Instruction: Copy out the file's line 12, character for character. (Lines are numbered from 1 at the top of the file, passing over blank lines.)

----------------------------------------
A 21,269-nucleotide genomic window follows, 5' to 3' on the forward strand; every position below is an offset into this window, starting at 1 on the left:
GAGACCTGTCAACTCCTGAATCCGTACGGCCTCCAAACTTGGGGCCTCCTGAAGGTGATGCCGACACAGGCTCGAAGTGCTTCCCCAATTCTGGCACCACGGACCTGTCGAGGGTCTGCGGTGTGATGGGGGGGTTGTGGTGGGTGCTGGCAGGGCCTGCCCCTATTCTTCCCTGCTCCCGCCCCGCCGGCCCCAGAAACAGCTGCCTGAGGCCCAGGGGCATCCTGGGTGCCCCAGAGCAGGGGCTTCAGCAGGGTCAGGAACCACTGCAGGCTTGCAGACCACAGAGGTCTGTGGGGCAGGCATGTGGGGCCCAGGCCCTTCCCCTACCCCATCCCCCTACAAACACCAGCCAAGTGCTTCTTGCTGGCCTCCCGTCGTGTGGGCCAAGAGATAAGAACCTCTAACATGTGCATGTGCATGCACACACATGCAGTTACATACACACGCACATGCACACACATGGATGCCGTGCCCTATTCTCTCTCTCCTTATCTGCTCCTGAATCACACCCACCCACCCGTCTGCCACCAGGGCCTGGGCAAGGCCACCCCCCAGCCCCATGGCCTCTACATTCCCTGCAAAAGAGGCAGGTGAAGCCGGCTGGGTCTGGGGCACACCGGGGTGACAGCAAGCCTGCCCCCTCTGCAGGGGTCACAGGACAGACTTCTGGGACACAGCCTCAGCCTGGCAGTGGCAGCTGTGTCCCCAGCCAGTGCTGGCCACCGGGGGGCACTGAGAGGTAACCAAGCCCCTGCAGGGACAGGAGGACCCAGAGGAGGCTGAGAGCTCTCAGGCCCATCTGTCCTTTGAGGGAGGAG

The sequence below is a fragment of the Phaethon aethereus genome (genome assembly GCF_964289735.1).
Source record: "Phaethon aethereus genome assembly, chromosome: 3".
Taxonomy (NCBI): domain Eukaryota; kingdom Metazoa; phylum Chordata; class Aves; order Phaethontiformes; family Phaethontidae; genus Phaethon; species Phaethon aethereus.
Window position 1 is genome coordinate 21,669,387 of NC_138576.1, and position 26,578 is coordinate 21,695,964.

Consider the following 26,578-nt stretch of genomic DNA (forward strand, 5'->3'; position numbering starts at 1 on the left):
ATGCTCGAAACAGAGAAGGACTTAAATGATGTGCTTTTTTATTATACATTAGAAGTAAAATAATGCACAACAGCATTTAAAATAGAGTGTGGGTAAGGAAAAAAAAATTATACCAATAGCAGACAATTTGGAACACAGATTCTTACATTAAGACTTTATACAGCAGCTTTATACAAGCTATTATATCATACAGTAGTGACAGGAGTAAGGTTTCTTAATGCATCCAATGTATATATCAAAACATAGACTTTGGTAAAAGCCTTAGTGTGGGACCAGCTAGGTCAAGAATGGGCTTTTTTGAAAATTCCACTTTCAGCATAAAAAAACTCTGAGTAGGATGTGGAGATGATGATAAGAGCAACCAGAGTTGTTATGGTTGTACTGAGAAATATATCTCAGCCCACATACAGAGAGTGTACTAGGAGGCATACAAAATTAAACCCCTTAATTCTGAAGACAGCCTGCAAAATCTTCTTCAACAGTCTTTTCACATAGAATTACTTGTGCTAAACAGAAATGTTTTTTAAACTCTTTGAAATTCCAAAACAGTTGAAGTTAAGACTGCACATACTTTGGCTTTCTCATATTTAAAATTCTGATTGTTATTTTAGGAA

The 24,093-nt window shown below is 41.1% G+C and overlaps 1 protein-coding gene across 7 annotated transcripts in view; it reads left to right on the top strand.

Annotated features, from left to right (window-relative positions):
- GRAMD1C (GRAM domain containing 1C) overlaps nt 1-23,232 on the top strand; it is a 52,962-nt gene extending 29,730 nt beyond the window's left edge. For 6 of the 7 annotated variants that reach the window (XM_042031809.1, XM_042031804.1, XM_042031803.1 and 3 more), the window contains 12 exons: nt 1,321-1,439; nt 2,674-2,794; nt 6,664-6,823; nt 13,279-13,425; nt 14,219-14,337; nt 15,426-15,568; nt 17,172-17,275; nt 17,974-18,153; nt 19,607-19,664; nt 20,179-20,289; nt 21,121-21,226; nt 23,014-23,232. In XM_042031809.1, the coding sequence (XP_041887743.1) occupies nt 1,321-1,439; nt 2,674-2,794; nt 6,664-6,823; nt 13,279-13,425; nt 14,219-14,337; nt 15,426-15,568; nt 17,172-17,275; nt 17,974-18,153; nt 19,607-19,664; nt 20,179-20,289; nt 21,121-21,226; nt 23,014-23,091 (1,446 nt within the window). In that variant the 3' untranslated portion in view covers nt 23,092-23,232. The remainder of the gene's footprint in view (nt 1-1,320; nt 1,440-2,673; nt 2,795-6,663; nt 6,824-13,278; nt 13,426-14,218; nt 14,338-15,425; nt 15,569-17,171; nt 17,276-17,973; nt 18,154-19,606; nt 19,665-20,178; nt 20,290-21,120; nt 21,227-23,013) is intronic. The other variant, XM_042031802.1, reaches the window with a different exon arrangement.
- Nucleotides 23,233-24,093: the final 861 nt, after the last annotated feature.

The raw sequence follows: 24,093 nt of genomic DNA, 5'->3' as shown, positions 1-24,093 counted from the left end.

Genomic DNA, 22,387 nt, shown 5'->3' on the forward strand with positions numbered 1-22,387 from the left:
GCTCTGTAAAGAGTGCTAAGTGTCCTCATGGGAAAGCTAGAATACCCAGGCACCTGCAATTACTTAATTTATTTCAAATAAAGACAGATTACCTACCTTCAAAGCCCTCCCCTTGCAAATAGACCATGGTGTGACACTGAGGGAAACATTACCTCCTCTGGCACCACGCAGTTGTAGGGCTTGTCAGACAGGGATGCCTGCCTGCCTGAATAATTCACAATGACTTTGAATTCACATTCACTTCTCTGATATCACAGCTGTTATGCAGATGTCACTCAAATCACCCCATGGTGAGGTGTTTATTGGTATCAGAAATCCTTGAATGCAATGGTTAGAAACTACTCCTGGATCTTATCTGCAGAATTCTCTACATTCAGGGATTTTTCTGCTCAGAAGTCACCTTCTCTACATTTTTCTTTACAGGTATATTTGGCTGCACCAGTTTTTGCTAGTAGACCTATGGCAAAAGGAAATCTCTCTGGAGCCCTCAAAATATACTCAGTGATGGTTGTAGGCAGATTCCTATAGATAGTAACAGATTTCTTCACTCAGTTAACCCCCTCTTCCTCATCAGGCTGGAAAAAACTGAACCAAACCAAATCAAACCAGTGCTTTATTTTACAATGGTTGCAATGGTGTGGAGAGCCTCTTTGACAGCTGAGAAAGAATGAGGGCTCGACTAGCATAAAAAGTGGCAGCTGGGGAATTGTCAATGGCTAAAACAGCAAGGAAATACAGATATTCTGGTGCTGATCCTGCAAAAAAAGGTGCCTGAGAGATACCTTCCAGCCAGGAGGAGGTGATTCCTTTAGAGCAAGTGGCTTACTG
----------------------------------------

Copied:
- Nucleotides 23,233-24,093: the final 861 nt, after the last annotated feature.